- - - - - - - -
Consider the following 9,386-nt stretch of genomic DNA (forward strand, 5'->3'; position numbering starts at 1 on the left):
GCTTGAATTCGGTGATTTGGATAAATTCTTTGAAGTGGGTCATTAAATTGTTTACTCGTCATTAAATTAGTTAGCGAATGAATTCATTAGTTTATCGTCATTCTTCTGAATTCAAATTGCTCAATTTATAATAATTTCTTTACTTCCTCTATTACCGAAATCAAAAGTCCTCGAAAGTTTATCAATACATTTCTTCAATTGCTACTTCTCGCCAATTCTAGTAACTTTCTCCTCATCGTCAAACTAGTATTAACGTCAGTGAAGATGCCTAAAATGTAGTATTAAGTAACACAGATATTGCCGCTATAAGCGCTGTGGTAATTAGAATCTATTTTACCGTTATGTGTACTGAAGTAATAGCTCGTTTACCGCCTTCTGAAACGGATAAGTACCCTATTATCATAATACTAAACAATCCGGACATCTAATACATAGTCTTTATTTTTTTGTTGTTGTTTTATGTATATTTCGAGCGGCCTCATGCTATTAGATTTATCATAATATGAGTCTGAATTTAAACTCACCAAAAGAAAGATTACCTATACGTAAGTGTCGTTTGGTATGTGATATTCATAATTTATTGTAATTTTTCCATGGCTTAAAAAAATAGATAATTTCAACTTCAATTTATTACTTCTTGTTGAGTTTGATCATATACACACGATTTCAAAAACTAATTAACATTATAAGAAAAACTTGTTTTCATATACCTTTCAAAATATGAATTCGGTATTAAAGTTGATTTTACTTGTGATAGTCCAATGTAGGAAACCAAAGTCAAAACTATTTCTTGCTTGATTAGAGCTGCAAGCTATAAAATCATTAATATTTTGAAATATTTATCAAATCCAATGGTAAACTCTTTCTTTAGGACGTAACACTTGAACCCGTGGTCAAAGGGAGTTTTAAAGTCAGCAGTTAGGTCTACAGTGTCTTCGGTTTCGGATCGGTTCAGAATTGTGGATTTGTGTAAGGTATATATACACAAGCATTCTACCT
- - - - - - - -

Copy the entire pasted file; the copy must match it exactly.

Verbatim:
Consider the following 9,386-nt stretch of genomic DNA (forward strand, 5'->3'; position numbering starts at 1 on the left):
GCTTGAATTCGGTGATTTGGATAAATTCTTTGAAGTGGGTCATTAAATTGTTTACTCGTCATTAAATTAGTTAGCGAATGAATTCATTAGTTTATCGTCATTCTTCTGAATTCAAATTGCTCAATTTATAATAATTTCTTTACTTCCTCTATTACCGAAATCAAAAGTCCTCGAAAGTTTATCAATACATTTCTTCAATTGCTACTTCTCGCCAATTCTAGTAACTTTCTCCTCATCGTCAAACTAGTATTAACGTCAGTGAAGATGCCTAAAATGTAGTATTAAGTAACACAGATATTGCCGCTATAAGCGCTGTGGTAATTAGAATCTATTTTACCGTTATGTGTACTGAAGTAATAGCTCGTTTACCGCCTTCTGAAACGGATAAGTACCCTATTATCATAATACTAAACAATCCGGACATCTAATACATAGTCTTTATTTTTTTGTTGTTGTTTTATGTATATTTCGAGCGGCCTCATGCTATTAGATTTATCATAATATGAGTCTGAATTTAAACTCACCAAAAGAAAGATTACCTATACGTAAGTGTCGTTTGGTATGTGATATTCATAATTTATTGTAATTTTTCCATGGCTTAAAAAAATAGATAATTTCAACTTCAATTTATTACTTCTTGTTGAGTTTGATCATATACACACGATTTCAAAAACTAATTAACATTATAAGAAAAACTTGTTTTCATATACCTTTCAAAATATGAATTCGGTATTAAAGTTGATTTTACTTGTGATAGTCCAATGTAGGAAACCAAAGTCAAAACTATTTCTTGCTTGATTAGAGCTGCAAGCTATAAAATCATTAATATTTTGAAATATTTATCAAATCCAATGGTAAACTCTTTCTTTAGGACGTAACACTTGAACCCGTGGTCAAAGGGAGTTTTAAAGTCAGCAGTTAGGTCTACAGTGTCTTCGGTTTCGGATCGGTTCAGAATTGTGGATTTGTGTAAGGTATATATACACAAGCATTCTACCT